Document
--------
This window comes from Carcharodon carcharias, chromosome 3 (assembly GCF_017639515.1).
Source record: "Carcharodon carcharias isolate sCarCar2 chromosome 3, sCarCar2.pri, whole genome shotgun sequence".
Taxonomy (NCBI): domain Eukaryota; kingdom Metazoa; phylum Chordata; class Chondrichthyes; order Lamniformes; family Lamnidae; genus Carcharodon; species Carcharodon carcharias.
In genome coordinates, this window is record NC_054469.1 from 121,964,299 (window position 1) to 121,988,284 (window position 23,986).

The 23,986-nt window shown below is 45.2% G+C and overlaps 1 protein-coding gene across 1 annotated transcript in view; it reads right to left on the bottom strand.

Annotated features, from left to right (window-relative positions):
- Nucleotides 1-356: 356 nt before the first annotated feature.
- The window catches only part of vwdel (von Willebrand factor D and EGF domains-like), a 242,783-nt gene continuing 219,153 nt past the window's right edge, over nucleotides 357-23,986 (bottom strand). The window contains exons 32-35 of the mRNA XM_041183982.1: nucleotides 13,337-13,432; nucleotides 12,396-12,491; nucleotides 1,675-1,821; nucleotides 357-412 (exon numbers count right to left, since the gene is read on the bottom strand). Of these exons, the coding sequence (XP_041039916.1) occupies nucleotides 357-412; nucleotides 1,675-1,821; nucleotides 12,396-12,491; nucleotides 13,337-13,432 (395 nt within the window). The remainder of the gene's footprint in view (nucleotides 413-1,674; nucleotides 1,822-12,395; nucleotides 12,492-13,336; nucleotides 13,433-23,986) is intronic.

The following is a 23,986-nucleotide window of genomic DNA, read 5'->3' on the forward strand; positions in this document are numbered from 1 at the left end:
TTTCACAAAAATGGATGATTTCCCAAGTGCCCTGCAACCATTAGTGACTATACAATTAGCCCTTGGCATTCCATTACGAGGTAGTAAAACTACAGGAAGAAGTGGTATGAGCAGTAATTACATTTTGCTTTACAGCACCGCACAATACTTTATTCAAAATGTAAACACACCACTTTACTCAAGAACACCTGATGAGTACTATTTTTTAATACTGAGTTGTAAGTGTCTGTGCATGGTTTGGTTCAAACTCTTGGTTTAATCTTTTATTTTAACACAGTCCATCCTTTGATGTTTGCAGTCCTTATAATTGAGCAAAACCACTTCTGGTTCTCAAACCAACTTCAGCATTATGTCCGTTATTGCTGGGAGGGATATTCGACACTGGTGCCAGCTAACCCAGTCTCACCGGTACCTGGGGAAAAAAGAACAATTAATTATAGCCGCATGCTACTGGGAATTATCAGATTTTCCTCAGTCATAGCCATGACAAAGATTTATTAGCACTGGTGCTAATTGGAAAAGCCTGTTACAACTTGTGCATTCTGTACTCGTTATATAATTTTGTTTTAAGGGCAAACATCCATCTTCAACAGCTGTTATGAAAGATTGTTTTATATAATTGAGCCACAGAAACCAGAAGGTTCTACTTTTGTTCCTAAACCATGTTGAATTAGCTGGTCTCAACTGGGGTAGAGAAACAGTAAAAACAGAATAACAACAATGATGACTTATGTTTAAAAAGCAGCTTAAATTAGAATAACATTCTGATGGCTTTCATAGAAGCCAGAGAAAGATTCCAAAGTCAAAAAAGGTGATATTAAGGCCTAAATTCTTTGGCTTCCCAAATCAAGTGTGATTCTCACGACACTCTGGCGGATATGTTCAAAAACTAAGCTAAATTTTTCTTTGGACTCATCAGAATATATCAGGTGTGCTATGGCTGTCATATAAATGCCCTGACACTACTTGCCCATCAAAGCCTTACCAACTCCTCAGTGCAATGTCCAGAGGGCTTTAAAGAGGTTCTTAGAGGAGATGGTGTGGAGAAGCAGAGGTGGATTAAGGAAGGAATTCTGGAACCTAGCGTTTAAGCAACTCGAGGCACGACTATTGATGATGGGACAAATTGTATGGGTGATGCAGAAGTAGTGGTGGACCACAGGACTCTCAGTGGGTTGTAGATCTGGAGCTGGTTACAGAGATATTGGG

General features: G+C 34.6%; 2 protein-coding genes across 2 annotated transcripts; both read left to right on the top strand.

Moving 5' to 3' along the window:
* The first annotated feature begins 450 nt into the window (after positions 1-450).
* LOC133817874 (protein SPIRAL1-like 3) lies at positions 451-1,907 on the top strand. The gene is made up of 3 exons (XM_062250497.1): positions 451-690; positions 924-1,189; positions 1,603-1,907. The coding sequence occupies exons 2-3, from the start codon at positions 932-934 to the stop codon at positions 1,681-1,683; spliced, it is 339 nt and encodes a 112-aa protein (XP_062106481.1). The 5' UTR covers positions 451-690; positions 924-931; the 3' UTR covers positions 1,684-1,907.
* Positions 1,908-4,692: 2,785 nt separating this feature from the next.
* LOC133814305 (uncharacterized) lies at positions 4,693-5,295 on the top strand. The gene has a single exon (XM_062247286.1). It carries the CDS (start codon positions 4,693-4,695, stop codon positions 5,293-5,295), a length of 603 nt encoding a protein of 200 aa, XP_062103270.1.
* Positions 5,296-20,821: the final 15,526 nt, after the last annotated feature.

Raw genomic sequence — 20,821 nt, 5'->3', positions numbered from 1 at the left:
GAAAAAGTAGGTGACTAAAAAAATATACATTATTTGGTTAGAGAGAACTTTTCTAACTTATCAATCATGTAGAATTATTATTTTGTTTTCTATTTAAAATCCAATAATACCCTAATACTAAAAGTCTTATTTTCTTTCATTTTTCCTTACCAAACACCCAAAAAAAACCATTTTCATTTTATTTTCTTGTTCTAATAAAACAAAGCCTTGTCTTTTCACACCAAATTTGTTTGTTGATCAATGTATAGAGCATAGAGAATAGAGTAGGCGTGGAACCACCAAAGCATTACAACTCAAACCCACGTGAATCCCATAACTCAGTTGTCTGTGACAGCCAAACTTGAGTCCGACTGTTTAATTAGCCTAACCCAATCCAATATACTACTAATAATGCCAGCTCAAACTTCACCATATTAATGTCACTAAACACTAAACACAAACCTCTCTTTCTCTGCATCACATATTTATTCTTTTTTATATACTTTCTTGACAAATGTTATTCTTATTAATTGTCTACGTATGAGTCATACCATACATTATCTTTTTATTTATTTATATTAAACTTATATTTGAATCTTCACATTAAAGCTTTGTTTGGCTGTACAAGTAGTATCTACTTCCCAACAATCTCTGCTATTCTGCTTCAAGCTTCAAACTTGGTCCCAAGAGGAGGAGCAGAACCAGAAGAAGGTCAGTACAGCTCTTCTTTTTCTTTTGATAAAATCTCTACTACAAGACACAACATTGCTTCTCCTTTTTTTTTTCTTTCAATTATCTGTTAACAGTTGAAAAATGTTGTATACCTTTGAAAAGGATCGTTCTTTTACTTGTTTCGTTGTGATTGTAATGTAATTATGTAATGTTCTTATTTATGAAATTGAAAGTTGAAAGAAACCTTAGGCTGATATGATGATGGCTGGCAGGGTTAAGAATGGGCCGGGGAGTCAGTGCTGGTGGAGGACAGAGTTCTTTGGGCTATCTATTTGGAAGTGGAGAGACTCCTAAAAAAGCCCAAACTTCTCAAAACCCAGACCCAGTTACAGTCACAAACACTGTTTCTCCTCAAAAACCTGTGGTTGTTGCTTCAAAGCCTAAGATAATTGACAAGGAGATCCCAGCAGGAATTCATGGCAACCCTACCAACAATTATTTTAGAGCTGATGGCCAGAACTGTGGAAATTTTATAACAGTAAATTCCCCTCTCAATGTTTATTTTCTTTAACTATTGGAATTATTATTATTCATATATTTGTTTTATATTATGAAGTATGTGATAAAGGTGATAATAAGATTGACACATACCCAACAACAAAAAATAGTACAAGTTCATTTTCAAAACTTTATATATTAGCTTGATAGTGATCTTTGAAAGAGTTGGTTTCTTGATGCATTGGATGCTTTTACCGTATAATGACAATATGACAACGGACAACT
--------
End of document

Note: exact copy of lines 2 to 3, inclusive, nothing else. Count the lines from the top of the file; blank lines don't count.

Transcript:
Source record: "Carcharodon carcharias isolate sCarCar2 chromosome 3, sCarCar2.pri, whole genome shotgun sequence".
Taxonomy (NCBI): domain Eukaryota; kingdom Metazoa; phylum Chordata; class Chondrichthyes; order Lamniformes; family Lamnidae; genus Carcharodon; species Carcharodon carcharias.